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Curiosity and exploration: looking ahead with both imagination and nostalgia

By Nick Alchin, Head of College

I was speaking with a Grade 12 student recently, who had been with us for many years. He enjoyed his time with us, but wished that he’d had a chance to do the UWCSEA Grade 9 and 10 programme, as his sister was doing. We spoke for a while, and at the end he said that he expected his sister would one day say the same thing to me—that there would be some new innovation that in some distant future she would wish she had been part of. I told him that I very much hoped that was the case, that I would let him know if his sister did indeed make the same point, and I would tell her that her elder brother felt exactly the same way. We laughed together, but he had a great point: it’s true there is always room for improvement, not least because the world around us is changing, and as a College we will always retain our hunger to continually adapt to better meet the needs of students and broader society.

I believe we will indeed continue to work toward the UWC Mission, to innovate and develop our programmes and practices. Sometimes this can involve incremental changes which adds up to a lot over the years; progress in Concept-based Teaching and Learning, moving to support greater inclusion, developing technology—these and many other things are all slow burns that we’ve pursued over many years. Others have been more discontinuous; becoming a K–12 school; using our own curriculum instead of the Primary Years Programme; moving away from IGCSEs. These happen at a point in time, and such changes are more rare, but equally profound.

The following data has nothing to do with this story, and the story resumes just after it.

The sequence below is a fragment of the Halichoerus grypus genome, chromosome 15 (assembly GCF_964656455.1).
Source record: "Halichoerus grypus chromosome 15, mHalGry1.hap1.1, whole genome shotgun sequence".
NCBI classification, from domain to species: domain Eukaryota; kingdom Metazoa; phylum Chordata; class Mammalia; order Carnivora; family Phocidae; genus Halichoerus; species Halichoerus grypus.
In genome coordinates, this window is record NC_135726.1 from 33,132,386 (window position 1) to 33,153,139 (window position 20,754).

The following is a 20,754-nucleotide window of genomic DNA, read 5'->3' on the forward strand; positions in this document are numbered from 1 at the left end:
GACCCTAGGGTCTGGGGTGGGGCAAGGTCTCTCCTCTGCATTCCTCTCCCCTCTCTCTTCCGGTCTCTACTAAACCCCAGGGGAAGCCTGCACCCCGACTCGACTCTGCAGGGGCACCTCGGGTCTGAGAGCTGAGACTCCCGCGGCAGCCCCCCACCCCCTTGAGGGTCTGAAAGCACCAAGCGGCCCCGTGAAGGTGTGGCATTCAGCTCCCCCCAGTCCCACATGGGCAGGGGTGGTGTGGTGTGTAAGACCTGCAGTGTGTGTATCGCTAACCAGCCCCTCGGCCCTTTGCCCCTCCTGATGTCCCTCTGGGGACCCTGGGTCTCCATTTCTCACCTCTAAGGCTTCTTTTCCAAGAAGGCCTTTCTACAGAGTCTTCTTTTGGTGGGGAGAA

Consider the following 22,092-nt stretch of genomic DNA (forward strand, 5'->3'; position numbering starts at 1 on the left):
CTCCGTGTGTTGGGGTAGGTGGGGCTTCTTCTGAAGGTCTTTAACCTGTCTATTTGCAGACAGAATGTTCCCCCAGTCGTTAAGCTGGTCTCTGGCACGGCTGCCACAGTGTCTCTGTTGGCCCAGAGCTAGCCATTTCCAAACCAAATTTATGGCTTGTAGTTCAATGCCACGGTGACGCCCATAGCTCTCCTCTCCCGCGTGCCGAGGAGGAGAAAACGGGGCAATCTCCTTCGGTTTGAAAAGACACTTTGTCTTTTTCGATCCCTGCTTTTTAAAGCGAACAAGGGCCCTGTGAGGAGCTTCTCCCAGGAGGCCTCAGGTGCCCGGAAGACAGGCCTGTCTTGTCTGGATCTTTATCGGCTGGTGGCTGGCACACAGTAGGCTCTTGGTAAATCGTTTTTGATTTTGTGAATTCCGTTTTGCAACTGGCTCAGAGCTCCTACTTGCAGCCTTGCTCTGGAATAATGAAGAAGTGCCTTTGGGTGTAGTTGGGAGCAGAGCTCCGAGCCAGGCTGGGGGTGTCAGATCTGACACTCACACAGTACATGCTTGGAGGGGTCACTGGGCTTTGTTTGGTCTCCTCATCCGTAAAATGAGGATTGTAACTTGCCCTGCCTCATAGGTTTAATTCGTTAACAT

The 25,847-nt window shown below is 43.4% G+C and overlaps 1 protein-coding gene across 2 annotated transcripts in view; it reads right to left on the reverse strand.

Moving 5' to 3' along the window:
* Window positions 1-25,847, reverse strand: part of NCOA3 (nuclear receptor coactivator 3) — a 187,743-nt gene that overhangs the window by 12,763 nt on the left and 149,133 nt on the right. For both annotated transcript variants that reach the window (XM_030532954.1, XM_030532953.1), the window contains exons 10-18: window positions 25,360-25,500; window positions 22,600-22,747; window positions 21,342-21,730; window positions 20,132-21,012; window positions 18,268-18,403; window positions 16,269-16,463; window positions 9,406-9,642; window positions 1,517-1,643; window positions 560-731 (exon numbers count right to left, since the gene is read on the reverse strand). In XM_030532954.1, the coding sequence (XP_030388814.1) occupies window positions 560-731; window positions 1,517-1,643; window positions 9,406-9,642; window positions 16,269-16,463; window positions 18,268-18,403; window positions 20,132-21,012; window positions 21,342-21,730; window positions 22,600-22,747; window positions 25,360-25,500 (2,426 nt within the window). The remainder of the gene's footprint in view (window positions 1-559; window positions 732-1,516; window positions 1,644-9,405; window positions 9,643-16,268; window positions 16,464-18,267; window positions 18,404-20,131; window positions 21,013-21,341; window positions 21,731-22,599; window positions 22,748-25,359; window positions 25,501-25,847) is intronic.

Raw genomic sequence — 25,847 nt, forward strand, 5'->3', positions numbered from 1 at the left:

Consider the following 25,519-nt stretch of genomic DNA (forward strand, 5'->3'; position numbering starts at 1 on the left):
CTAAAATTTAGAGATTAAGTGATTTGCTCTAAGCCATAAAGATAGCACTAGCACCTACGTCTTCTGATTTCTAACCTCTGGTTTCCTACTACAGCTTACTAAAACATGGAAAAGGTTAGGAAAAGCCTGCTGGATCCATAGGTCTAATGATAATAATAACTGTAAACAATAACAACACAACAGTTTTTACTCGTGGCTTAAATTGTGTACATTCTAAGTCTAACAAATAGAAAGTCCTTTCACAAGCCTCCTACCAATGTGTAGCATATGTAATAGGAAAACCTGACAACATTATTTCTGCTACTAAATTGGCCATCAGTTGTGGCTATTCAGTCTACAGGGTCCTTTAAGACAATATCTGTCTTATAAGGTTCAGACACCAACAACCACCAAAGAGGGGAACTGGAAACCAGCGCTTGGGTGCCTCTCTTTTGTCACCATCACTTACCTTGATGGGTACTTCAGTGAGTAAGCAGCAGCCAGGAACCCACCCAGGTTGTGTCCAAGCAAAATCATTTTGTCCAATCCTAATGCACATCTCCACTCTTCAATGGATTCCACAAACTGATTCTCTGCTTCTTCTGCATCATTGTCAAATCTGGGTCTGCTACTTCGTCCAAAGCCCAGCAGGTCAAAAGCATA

Both modes of change are important, and both are captured in our new Strategy under the Curiosity and Exploration commitment. It captures an essential part of our identity–our relentless determination to adapt and be better. The critical question is, of course, is better in what ways? How? When? At the expense of what else? and I have seen two attitudes to this change.

One attitude is to point to the rapidly changing world as a reason for stability and tradition in our education. The other is to see it as a source for creativity and exploration. Both attitudes are right. Educator Neil Postman captured it well when he wrote two books; Teaching as a Preserving Activity and Teaching as a Conserving Activity.

We can think of this as approaching the future with two attitudes; one of nostalgia and one of imagination. The nostalgia attitude is one we feel when we remember our own childhoods, and perhaps feel angst about the possibility of radically different things ahead for our children. There’s love and care and desire for continuity here. But an attitude of nostalgia risks the implication of few expectations, aside from the hope of preserving the status quo or reverting to less technological times; it may overlook the progress we have made in the intervening years since our youth. The imagination option arises when we see possibility and promise, and yearn for things to be better for our children than they were for us. It stresses optimism and more meaningful opportunities than we experienced, or perhaps than we can even imagine. Again, there’s love and care behind this approach; but an attitude of imagination risks overlooking the cost of perpetual progress, and may overlook how much value there is in what we already have.